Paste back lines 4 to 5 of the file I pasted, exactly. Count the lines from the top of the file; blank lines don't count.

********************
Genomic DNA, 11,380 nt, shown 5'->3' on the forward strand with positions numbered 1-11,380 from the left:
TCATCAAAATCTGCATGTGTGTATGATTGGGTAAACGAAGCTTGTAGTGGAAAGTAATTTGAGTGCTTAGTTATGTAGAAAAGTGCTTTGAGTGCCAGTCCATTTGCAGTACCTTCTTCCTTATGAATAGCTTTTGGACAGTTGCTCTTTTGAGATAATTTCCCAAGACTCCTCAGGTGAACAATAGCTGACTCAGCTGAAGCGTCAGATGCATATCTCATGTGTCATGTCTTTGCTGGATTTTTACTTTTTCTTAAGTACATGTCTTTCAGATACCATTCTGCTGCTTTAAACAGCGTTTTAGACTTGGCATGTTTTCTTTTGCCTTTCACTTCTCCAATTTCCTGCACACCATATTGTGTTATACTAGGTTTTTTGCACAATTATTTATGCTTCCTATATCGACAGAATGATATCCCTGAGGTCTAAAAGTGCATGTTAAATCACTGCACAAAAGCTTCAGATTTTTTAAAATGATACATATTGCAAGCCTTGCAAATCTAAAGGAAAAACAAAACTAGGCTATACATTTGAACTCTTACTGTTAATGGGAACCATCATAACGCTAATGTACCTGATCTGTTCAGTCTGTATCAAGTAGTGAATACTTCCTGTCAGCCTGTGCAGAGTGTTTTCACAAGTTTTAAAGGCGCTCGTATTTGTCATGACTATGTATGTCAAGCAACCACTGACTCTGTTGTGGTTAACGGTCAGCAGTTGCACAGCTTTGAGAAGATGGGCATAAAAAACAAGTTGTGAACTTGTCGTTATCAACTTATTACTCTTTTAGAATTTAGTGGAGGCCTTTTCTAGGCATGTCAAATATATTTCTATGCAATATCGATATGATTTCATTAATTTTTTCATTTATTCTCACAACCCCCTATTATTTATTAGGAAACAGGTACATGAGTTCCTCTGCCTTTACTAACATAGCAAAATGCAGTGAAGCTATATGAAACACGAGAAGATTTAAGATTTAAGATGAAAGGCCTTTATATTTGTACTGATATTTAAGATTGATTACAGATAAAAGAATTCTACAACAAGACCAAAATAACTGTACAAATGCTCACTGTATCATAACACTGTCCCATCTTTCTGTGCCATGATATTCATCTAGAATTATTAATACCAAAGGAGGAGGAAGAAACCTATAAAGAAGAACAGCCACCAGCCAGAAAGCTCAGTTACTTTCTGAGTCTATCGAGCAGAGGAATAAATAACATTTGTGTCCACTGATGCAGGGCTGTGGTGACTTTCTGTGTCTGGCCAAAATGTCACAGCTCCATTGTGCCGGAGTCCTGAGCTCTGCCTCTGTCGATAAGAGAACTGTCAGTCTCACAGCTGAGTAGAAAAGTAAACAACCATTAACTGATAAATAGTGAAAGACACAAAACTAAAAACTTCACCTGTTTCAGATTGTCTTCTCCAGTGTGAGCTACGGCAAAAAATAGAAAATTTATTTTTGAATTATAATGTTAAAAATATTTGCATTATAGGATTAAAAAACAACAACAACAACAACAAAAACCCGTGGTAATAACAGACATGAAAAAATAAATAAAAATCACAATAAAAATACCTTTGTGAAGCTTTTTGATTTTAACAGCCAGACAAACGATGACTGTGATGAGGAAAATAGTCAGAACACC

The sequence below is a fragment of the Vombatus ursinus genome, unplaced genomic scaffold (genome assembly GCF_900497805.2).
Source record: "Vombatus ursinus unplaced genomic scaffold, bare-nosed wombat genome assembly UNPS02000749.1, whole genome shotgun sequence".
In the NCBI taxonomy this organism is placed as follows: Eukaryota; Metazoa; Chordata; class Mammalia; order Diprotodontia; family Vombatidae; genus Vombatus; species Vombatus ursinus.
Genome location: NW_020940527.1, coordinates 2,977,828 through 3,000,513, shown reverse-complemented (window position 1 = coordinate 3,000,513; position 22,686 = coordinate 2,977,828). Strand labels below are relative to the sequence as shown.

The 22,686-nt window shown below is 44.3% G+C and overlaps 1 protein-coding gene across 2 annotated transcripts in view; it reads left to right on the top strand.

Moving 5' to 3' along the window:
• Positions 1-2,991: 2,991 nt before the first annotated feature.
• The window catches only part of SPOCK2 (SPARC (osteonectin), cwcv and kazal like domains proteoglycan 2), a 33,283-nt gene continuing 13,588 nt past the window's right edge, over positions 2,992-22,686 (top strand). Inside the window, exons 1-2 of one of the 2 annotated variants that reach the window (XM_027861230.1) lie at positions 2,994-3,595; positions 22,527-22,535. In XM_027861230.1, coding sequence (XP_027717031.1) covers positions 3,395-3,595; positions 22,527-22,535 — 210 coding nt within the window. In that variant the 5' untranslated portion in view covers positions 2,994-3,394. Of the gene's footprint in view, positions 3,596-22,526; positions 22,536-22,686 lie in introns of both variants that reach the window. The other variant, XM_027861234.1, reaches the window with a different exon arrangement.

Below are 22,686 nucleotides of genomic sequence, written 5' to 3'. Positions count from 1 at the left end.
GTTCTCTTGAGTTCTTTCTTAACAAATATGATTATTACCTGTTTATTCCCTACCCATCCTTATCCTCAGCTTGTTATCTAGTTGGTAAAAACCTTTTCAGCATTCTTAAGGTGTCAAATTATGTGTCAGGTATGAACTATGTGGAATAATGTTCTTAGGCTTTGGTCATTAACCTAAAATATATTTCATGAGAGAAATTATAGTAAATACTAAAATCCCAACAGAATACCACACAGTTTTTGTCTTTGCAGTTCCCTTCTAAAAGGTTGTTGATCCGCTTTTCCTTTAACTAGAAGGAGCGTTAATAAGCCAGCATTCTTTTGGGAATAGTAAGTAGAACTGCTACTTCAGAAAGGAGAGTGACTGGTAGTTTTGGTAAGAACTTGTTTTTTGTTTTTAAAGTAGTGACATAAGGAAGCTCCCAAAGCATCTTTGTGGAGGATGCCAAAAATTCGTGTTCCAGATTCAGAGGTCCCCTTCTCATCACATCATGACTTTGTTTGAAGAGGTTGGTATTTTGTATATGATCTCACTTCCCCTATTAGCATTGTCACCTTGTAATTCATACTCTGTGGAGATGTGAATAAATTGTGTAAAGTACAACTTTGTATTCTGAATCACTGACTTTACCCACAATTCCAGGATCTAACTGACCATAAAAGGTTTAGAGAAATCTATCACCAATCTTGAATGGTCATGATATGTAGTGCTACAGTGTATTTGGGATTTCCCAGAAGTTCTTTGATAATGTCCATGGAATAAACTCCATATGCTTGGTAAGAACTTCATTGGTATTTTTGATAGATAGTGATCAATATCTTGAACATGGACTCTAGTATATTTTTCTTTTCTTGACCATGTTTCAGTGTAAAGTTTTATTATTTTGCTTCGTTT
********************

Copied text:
Source record: "Vombatus ursinus unplaced genomic scaffold, bare-nosed wombat genome assembly UNPS02000749.1, whole genome shotgun sequence".
In the NCBI taxonomy this organism is placed as follows: Eukaryota; Metazoa; Chordata; class Mammalia; order Diprotodontia; family Vombatidae; genus Vombatus; species Vombatus ursinus.